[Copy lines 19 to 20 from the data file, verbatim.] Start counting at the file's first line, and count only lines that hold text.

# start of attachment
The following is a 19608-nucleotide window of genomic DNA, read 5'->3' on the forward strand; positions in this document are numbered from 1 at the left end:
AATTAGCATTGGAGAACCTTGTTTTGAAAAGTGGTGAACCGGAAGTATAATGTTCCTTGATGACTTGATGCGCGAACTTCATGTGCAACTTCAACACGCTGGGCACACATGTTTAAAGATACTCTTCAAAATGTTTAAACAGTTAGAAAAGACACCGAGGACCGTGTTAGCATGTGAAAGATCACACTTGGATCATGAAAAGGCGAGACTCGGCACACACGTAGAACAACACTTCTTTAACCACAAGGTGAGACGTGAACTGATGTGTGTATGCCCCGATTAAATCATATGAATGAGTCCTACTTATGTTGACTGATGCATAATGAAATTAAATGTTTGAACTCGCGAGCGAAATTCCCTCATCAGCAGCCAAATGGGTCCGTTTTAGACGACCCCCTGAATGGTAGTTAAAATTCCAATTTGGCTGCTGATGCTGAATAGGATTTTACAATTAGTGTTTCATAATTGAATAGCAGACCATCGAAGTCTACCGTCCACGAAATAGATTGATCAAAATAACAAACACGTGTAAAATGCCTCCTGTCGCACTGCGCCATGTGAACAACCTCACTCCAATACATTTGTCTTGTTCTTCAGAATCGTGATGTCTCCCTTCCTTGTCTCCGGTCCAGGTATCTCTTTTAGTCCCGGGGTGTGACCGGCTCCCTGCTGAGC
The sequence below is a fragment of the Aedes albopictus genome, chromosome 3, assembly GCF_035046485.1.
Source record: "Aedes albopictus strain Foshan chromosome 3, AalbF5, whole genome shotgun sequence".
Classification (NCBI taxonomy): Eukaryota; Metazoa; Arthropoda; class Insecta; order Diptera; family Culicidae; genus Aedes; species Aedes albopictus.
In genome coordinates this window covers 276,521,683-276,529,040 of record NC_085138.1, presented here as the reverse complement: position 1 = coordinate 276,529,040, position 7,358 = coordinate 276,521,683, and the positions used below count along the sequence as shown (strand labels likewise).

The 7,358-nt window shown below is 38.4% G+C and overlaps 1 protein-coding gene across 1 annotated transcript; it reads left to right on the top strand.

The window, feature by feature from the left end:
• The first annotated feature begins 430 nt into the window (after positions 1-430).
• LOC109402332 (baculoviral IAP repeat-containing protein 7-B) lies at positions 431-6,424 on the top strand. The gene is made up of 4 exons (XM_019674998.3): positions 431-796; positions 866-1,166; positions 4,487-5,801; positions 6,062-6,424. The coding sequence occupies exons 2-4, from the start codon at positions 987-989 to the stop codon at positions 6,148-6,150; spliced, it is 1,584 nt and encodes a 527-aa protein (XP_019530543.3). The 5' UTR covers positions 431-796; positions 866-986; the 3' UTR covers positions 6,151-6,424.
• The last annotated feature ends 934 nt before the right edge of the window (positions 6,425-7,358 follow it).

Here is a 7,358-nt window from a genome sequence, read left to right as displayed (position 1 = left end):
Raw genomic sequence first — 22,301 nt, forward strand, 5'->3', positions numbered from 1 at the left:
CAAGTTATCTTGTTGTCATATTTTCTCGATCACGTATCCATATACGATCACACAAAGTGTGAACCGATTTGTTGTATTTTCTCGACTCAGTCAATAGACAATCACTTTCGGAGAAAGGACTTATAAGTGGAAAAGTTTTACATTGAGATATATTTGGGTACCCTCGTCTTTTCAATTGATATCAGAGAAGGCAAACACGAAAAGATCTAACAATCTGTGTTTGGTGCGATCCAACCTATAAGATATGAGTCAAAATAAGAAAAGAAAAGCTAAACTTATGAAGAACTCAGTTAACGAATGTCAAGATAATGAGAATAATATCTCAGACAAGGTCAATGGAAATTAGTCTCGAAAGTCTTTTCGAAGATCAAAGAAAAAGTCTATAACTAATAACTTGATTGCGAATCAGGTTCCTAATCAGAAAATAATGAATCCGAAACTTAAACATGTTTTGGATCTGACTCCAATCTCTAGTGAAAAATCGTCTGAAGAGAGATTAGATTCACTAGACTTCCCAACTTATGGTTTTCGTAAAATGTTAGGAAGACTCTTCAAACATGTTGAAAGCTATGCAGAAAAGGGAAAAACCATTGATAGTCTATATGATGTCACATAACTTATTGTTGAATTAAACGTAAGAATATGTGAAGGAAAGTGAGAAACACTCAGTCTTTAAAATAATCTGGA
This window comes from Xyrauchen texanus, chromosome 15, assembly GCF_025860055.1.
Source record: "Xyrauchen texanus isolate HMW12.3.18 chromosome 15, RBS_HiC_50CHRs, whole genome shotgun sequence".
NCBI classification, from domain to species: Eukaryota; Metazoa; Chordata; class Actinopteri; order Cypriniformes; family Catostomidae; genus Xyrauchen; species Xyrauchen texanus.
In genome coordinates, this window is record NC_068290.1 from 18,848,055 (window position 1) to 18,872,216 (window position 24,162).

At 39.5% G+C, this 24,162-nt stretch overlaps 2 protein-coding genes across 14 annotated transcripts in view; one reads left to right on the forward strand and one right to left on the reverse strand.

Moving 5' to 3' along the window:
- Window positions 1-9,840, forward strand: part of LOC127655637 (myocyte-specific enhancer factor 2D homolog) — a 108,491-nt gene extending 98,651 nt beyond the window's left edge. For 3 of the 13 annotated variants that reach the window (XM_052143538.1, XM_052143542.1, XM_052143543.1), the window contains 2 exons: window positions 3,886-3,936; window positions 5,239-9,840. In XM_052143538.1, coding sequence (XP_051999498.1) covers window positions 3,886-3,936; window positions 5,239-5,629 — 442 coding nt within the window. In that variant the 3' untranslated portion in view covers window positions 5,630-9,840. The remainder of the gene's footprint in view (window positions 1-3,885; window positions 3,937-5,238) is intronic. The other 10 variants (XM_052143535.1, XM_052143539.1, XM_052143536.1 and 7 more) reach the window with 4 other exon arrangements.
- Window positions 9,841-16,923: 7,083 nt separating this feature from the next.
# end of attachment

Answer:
At 39.5% G+C, this 24,162-nt stretch overlaps 2 protein-coding genes across 14 annotated transcripts in view; one reads left to right on the forward strand and one right to left on the reverse strand.

Moving 5' to 3' along the window: